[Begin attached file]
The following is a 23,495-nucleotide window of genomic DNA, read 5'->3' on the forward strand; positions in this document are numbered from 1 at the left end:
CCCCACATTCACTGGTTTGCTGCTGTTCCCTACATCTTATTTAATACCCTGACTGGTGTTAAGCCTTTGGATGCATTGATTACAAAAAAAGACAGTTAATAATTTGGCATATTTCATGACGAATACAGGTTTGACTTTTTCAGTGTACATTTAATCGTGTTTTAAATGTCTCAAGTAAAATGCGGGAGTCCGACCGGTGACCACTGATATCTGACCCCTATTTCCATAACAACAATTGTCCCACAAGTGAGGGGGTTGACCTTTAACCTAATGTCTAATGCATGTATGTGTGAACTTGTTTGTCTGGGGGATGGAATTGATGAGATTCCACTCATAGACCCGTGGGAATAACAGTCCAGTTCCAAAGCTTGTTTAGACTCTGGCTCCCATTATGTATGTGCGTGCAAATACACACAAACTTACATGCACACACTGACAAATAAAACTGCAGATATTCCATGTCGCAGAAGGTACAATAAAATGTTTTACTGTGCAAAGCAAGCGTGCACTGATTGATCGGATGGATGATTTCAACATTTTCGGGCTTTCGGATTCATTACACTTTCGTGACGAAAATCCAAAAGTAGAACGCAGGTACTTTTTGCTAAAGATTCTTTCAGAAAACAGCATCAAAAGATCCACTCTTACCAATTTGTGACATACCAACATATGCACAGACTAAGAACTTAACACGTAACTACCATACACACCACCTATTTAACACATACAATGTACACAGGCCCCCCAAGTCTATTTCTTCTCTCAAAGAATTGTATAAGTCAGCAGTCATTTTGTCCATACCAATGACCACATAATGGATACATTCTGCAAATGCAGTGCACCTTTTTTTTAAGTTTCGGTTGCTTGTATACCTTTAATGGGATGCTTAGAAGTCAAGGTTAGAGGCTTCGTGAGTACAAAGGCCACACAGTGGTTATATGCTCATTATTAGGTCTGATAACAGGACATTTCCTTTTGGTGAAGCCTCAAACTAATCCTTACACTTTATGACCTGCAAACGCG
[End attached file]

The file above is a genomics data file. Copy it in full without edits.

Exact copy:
The following is a 23,495-nucleotide window of genomic DNA, read 5'->3' on the forward strand; positions in this document are numbered from 1 at the left end:
CCCCACATTCACTGGTTTGCTGCTGTTCCCTACATCTTATTTAATACCCTGACTGGTGTTAAGCCTTTGGATGCATTGATTACAAAAAAAGACAGTTAATAATTTGGCATATTTCATGACGAATACAGGTTTGACTTTTTCAGTGTACATTTAATCGTGTTTTAAATGTCTCAAGTAAAATGCGGGAGTCCGACCGGTGACCACTGATATCTGACCCCTATTTCCATAACAACAATTGTCCCACAAGTGAGGGGGTTGACCTTTAACCTAATGTCTAATGCATGTATGTGTGAACTTGTTTGTCTGGGGGATGGAATTGATGAGATTCCACTCATAGACCCGTGGGAATAACAGTCCAGTTCCAAAGCTTGTTTAGACTCTGGCTCCCATTATGTATGTGCGTGCAAATACACACAAACTTACATGCACACACTGACAAATAAAACTGCAGATATTCCATGTCGCAGAAGGTACAATAAAATGTTTTACTGTGCAAAGCAAGCGTGCACTGATTGATCGGATGGATGATTTCAACATTTTCGGGCTTTCGGATTCATTACACTTTCGTGACGAAAATCCAAAAGTAGAACGCAGGTACTTTTTGCTAAAGATTCTTTCAGAAAACAGCATCAAAAGATCCACTCTTACCAATTTGTGACATACCAACATATGCACAGACTAAGAACTTAACACGTAACTACCATACACACCACCTATTTAACACATACAATGTACACAGGCCCCCCAAGTCTATTTCTTCTCTCAAAGAATTGTATAAGTCAGCAGTCATTTTGTCCATACCAATGACCACATAATGGATACATTCTGCAAATGCAGTGCACCTTTTTTTTAAGTTTCGGTTGCTTGTATACCTTTAATGGGATGCTTAGAAGTCAAGGTTAGAGGCTTCGTGAGTACAAAGGCCACACAGTGGTTATATGCTCATTATTAGGTCTGATAACAGGACATTTCCTTTTGGTGAAGCCTCAAACTAATCCTTACACTTTATGACCTGCAAACGCG